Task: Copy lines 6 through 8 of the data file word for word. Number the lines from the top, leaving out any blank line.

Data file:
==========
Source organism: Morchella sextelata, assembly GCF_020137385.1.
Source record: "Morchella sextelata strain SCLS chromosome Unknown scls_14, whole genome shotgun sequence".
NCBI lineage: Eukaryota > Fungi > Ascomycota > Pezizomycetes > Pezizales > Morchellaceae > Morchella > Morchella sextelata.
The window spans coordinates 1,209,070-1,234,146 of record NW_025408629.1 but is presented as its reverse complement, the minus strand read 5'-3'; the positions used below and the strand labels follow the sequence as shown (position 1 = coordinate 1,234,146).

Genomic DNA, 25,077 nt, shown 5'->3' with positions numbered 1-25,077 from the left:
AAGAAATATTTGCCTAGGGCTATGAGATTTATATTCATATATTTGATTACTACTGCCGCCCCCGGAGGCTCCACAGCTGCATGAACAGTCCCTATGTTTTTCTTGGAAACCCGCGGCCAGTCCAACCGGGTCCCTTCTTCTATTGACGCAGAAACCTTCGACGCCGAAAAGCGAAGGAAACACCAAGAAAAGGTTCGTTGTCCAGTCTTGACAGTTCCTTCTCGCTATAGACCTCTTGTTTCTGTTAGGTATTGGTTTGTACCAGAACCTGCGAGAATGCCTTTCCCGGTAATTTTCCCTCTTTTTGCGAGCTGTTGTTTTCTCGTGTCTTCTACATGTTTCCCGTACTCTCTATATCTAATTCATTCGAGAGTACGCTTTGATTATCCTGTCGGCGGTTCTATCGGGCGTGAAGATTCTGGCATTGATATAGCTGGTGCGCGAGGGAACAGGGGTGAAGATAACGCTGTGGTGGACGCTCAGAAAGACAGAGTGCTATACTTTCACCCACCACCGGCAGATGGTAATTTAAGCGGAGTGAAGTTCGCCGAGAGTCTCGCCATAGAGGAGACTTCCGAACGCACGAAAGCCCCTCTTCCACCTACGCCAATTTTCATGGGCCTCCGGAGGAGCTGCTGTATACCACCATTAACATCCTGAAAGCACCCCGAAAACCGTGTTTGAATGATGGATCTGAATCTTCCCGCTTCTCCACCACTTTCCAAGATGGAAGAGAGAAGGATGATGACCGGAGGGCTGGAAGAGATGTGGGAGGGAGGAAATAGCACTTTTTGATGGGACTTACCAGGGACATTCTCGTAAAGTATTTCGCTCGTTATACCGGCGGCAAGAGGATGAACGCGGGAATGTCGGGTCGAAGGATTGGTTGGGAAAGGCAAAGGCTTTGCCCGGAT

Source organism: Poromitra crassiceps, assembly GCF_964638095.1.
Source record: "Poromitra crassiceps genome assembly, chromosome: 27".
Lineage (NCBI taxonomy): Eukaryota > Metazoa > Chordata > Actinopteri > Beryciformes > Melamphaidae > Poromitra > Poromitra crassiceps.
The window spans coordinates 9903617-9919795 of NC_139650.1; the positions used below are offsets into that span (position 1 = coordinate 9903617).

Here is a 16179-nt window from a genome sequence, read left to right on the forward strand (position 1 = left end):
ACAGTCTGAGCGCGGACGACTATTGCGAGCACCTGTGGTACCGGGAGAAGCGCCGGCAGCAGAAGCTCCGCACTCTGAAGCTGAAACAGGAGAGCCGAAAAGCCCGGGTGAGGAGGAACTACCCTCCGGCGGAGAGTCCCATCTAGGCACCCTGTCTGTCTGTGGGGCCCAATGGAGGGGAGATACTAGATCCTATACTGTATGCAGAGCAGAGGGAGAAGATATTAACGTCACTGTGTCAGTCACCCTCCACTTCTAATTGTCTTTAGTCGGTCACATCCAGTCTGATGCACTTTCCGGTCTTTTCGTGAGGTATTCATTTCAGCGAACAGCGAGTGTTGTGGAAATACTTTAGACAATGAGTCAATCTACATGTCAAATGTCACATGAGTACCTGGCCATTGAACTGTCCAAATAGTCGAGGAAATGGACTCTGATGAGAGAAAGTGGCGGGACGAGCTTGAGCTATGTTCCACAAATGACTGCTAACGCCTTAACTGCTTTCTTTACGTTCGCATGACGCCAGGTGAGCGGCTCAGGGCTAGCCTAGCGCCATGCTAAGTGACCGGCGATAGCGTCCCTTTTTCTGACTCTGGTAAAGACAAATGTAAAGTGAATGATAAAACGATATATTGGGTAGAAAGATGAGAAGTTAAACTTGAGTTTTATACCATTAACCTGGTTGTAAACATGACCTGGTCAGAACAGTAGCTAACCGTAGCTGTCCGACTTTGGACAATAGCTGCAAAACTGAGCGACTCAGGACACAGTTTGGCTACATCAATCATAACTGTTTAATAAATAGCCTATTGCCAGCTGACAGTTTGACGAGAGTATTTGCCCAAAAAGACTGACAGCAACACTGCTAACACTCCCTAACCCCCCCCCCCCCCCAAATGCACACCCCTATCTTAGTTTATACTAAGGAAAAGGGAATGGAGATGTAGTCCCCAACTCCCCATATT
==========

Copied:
AAGAAATATTTGCCTAGGGCTATGAGATTTATATTCATATATTTGATTACTACTGCCGCCCCCGGAGGCTCCACAGCTGCATGAACAGTCCCTATGTTTTTCTTGGAAACCCGCGGCCAGTCCAACCGGGTCCCTTCTTCTATTGACGCAGAAACCTTCGACGCCGAAAAGCGAAGGAAACACCAAGAAAAGGTTCGTTGTCCAGTCTTGACAGTTCCTTCTCGCTATAGACCTCTTGTTTCTGTTAGGTATTGGTTTGTACCAGAACCTGCGAGAATGCCTTTCCCGGTAATTTTCCCTCTTTTTGCGAGCTGTTGTTTTCTCGTGTCTTCTACATGTTTCCCGTACTCTCTATATCTAATTCATTCGAGAGTACGCTTTGATTATCCTGTCGGCGGTTCTATCGGGCGTGAAGATTCTGGCATTGATATAGCTGGTGCGCGAGGGAACAGGGGTGAAGATAACGCTGTGGTGGACGCTCAGAAAGACAGAGTGCTATACTTTCACCCACCACCGGCAGATGGTAATTTAAGCGGAGTGAAGTTCGCCGAGAGTCTCGCCATAGAGGAGACTTCCGAACGCACGAAAGCCCCTCTTCCACCTACGCCAATTTTCATGGGCCTCCGGAGGAGCTGCTGTATACCACCATTAACATCCTGAAAGCACCCCGAAAACCGTGTTTGAATGATGGATCTGAATCTTCCCGCTTCTCCACCACTTTCCAAGATGGAAGAGAGAAGGATGATGACCGGAGGGCTGGAAGAGATGTGGGAGGGAGGAAATAGCACTTTTTGATGGGACTTACCAGGGACATTCTCGTAAAGTATTTCGCTCGTTATACCGGCGGCAAGAGGATGAACGCGGGAATGTCGGGTCGAAGGATTGGTTGGGAAAGGCAAAGGCTTTGCCCGGAT

Source organism: Poromitra crassiceps, assembly GCF_964638095.1.
Source record: "Poromitra crassiceps genome assembly, chromosome: 27".